• Hold your second bracket in place, put the board on top of the bracket and the level on top of that. Once the board is showing it is in a level position, screw the 2nd bracket into place.
• Screw remaining shelves into place the same way making sure they are spaced equal distances apart and all the brackets are placed vertically in line with each other
Really these industrial pipe shelves are probably one of the easiest DIY projects out there. They give you so much bang for your buck!
And just in case you need a visual reference, this is what the plumbing pipe items look like on the shelf at Home Depot.
Don’t forget, you can shop online at Home Depot and have the items all ready for you to pick up. Saves you from wandering down the aisles looking for this and that or waiting for your online order to arrive via UPS
It’s really easy to order online with Home Depot and then pick up your order at your local store. All you have to do is put it in the shopping cart called Pick Up In Store Today.
Once you have picked out all your items and put them in the Pick Up In Store Today shopping cart, just Check-Out like normal. Your items will be waiting for you all nice and neatly put together at the front counter at your Home Depot store. I love having them do all the shopping for me and then I can just quickly pop in, grab my cart full of stuff up front and get back home FAST.
Remember – put your items in the shopping cart called Pick Up In Store Today and it will be ready for you when you get there.
Our bathroom remodel might be one of the biggest transformations in our previous house (other than our kitchen of course). It’s packed full of DIY projects, and I’m honestly surprised how much I loved it when we completed it. When we started this remodel, we were literally doing it because we knew we were putting our house on the market. It was a room I always wanted to do, but selling our house sure gave me a shove to get it done. Ultimately I was just going as fast as I could to get this space show room ready, but I was more than happy with the results!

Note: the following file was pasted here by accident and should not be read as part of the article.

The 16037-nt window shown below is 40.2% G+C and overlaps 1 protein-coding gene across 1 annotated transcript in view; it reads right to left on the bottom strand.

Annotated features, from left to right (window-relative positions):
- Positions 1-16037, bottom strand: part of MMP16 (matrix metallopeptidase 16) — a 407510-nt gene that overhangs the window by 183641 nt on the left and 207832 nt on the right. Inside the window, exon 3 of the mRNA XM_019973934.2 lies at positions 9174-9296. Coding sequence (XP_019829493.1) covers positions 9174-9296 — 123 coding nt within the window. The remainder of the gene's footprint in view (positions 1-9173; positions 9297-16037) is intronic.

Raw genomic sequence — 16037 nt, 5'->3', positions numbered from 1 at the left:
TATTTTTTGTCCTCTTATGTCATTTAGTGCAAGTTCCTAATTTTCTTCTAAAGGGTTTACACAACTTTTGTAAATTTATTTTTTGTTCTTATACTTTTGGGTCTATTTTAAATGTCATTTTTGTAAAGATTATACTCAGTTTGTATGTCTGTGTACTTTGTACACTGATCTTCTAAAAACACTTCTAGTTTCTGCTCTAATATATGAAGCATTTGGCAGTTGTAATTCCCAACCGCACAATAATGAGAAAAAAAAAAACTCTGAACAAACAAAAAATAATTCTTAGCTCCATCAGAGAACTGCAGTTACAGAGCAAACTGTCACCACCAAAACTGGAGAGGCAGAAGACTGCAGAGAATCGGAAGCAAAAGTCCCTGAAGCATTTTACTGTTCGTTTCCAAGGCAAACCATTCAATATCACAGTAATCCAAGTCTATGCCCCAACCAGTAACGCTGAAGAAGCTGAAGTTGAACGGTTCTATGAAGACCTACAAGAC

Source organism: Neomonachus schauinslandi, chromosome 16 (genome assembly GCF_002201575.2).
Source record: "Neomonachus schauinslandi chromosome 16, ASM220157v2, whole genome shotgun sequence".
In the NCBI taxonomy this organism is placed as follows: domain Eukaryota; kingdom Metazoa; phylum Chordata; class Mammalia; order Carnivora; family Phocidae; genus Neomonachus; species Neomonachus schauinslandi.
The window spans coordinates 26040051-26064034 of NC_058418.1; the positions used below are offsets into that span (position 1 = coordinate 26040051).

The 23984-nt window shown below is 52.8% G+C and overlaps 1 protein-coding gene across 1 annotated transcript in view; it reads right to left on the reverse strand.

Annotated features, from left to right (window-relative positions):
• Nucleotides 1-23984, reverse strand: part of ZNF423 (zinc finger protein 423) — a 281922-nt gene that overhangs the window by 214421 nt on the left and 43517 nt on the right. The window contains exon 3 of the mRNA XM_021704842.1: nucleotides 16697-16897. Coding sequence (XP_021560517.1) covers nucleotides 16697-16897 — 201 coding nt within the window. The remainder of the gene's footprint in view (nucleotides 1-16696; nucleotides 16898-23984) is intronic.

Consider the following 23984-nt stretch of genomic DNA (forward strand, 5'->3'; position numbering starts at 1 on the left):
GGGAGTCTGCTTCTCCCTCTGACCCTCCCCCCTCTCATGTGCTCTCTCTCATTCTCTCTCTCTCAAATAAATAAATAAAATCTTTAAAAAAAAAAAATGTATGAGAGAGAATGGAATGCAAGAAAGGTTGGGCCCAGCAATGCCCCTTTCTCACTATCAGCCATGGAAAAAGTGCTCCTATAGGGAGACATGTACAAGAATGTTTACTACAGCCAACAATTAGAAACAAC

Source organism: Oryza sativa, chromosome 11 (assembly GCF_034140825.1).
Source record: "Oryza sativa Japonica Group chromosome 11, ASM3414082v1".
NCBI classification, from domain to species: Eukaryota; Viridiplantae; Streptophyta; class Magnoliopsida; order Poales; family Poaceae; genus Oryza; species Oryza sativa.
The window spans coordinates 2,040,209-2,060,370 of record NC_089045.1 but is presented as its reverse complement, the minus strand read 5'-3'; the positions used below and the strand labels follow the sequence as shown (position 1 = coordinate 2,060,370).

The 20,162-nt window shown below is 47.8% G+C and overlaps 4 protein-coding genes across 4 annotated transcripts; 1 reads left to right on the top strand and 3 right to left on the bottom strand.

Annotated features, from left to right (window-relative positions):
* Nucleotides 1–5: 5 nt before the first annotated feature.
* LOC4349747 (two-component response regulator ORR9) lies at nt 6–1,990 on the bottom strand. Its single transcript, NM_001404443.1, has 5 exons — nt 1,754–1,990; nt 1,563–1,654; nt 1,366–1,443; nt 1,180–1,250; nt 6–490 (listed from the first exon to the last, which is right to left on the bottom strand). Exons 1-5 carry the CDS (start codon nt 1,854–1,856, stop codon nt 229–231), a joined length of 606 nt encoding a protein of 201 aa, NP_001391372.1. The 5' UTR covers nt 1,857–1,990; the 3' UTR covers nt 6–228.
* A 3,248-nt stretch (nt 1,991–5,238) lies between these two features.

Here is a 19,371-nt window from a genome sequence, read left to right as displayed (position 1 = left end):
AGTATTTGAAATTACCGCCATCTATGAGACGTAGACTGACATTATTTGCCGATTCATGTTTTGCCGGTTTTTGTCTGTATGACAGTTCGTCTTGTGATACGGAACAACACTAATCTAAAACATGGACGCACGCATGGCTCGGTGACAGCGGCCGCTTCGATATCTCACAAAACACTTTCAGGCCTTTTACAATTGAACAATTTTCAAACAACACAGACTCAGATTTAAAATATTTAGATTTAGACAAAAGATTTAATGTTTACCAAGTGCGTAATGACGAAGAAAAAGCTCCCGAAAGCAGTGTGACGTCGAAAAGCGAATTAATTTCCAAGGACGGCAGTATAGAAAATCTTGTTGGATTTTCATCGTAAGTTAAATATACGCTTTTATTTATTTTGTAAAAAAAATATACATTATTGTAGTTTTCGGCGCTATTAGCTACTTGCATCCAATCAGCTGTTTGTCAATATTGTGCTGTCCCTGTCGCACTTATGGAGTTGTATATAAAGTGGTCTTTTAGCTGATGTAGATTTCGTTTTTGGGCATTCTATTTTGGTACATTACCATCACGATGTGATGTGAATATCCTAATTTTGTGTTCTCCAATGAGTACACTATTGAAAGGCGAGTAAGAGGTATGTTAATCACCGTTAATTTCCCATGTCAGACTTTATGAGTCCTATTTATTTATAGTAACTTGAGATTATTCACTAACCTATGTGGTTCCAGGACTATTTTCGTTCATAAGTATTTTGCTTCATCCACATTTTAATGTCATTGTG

The MOST asked question I get is about my bathroom shelves, and today is the day I’m finally going to share those with you! I have a feeling you’ll be pretty shocked at how easily they are to make, though I won’t lie… industrial pipe projects can get a little pricey, but the smaller projects aren’t too bad.
• (2) 3/4? Black Iron Pipe @ 10? length (in the plumbing section)
• (2) 3/4? Pipe Cap
• (2) 3/4? Flange
• (1) 2×10 cut to desired length
• Spray Paint Primer
• Black Hammered Spray Paint
• Wall Anchors
• Tutorial for finishing technique can be found HERE
How to Build DIY Industrial Pipe Shelves
I used the black steel metal pipes, which if not painted and sealed, will rust over time. I was ok with this, but if you don’t want yours to rust you can prime it and paint with a Rustoleum Paint.
These shelves are petty heavy so you will want to make sure they are properly secured to the wall. Once you have determined where the shelves will be located focus on where the metal flange will be, then mark inside each of the screw holes with a pencil. Making sure you are level (which is extremely important with these shelves), insert your drywall anchors into your markings and hang the flange. The flanges do not come with screws so make sure your screw head is large enough for the holes provided. Repeat for the 2nd flange.